Trump Covid infection puts Secret Service bodyguards at risk
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Trump Covid infection puts Secret Service bodyguards at risk

President Donald Trump waves from his car with masked members of the US Secret Service at Walter Reed Medical Center.
President Donald Trump waves from his car with masked members of the US Secret Service at Walter Reed Medical Center.

WASHINGTON: The White House bodyguards of the Secret Service are ever ready to "take a bullet" for the US president, but a danger they now face is Donald Trump himself, infected with Covid-19.

Trump's rejection of masks in the White House and on the campaign trail helped foster a lack of vigilance that led to an outbreak among presidential staff and attendants, including several in the Secret Service, according to reports.

While being treated at the Walter Reed medical center near Washington on Sunday, Trump stretched protocol even further when he had a Secret Service team drive him around to wave to supporters outside the hospital.

The president and his bodyguards wore masks, but they were all in one vehicle with the windows shut, at a time when experts say he was highly infectious.

The White House later sought to justify the brief outing, saying "appropriate cautions" had been taken and that it had been "cleared by the medical team."

But Walter Reed physician James Phillips described the drive as "insanity."

"Every single person in the vehicle during that completely unnecessary presidential 'drive-by' just now has to be quarantined for 14 days," he tweeted.

"They might get sick. They may die. For political theater."

Risk is part of the job for the elite presidential protective division of the Secret Service. The agents travel with the US leader and the vice president at all times, famously putting themselves between attacker and target.

In 1963 Agent Clint Hill threw himself over the bodies of president John F. Kennedy and his wife Jaqueline after Kennedy, riding in an open car, had been hit by an assassin's bullet.

"If I had reacted just a little bit quicker," Hill later regretted. "I'll live with that to my grave."

In 1981 agent Tim McCarthy likewise shielded Ronald Reagan with his body and pushed him into his limousine after a shooter wounded the president and two others.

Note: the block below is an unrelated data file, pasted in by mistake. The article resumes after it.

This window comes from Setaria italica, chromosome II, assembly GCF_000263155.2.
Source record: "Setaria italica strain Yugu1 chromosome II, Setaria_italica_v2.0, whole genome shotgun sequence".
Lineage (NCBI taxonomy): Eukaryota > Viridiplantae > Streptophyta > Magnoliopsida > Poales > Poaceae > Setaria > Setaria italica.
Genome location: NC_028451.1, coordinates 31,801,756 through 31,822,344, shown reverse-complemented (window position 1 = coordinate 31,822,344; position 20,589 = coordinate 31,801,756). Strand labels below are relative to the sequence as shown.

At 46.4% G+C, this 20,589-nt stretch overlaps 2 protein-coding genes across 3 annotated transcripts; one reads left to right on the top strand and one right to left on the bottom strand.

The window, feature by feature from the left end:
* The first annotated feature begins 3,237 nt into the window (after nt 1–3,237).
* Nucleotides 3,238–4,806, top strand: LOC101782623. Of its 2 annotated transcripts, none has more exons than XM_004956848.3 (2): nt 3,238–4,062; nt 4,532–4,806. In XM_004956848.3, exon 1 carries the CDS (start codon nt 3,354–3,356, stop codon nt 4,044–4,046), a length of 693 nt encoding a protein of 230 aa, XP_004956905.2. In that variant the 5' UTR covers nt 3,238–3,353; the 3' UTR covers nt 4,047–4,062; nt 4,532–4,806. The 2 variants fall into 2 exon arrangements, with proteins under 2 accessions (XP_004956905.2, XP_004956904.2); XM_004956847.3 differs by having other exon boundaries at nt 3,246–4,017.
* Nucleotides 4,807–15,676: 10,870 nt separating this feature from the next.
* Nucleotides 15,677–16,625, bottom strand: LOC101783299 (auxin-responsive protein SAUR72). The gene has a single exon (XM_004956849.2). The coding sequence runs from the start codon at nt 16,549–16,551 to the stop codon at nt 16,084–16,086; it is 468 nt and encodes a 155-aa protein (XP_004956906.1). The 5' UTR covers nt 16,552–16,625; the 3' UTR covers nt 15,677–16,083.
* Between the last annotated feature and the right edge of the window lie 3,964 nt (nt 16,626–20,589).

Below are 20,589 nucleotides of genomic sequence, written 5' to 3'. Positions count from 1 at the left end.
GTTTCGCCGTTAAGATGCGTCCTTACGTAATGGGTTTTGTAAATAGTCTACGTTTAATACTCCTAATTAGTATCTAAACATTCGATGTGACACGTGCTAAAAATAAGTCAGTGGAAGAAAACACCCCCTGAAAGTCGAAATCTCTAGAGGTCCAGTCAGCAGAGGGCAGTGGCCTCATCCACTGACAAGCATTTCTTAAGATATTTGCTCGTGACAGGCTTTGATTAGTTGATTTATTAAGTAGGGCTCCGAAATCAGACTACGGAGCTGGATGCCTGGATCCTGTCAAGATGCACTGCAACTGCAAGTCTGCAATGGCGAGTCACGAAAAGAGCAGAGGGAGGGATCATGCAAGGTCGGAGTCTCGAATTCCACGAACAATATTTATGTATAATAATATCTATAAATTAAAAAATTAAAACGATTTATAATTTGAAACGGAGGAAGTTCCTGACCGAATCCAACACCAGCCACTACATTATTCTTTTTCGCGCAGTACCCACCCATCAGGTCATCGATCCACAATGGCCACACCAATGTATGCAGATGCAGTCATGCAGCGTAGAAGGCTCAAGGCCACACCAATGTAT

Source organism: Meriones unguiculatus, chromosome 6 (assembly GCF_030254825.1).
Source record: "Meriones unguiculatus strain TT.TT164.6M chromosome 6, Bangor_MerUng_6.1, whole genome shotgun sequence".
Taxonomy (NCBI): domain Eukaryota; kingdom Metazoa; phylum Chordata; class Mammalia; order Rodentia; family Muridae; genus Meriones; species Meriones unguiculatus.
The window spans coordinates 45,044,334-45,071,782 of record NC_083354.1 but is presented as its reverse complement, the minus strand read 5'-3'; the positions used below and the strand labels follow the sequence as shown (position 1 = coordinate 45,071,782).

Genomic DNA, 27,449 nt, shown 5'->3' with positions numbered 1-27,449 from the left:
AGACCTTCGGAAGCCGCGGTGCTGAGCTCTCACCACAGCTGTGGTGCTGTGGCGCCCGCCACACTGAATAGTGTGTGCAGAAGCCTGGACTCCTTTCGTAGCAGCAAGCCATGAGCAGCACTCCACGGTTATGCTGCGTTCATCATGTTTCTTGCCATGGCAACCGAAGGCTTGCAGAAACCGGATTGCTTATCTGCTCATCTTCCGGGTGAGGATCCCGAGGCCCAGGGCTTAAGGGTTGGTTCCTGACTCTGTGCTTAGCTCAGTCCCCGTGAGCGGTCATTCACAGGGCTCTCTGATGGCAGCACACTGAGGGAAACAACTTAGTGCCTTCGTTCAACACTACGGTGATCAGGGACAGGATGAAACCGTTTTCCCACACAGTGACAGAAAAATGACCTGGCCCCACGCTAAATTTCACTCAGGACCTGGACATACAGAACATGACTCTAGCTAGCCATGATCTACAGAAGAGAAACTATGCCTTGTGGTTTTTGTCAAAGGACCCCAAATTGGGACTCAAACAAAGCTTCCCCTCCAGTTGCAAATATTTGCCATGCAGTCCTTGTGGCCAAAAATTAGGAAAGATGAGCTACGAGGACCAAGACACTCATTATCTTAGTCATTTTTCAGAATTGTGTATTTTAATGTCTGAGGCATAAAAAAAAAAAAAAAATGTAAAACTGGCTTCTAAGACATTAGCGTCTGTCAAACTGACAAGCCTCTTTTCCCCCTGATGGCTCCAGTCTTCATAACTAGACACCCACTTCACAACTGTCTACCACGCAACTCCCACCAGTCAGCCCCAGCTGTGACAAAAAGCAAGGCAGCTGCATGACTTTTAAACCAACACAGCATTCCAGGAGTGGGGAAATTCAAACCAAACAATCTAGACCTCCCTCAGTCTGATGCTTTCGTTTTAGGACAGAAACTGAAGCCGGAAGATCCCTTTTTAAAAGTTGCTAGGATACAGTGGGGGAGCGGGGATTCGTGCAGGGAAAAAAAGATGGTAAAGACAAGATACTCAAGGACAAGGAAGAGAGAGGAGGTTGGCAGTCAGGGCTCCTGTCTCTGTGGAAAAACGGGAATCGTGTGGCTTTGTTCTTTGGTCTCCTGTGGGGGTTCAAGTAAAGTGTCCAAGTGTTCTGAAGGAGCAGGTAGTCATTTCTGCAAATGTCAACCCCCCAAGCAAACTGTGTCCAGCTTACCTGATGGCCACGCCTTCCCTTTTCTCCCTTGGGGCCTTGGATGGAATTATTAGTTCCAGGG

"That's just part of the job," says Ronald Kessler, who has written two books about the service. "When they sign up, they understand that they are going to be at risk, they could be shot."

The Covid-19 pandemic has posed a different threat.

Battling an uphill fight to hold on to the White House in the November election, Trump has traveled the country holding rallies and fundraisers without requiring masks or social distancing.

Several Secret Service agents were forced to self-quarantine after a June rally in Tulsa, Oklahoma, and the same happened again after a July speech to sheriffs in Tampa, Florida led to positive Covid-19 tests, according to the Washington Post.

The service also had an outbreak at its training academy in Maryland.

For what it called "operational sensitivity," the Secret Service would not discuss how coronavirus has impacted them.

"The Secret Service will continue to follow established protocols to ensure the safety of our employees. The Secret Service does not discuss our protectees or the specific means and methods regarding our protective mission," said spokeswoman Justine Whelan.

Kessler, who has also written a book about Trump, said the agents were "very loyal" to the president, whom he said "treats them with respect and consideration."

Nevertheless, he added: "My opinion is, why take unnecessary risks and send the wrong message in this case when he took his jaunt?"

Michelle Obama, who as the wife of former president Barack Obama continues to enjoy Secret Service protection, took aim at Trump in a tweet on Tuesday.

"My heart goes out to everyone touched by this virus," she wrote, "especially the Secret Service and residence staff whose service ought never be taken for granted."

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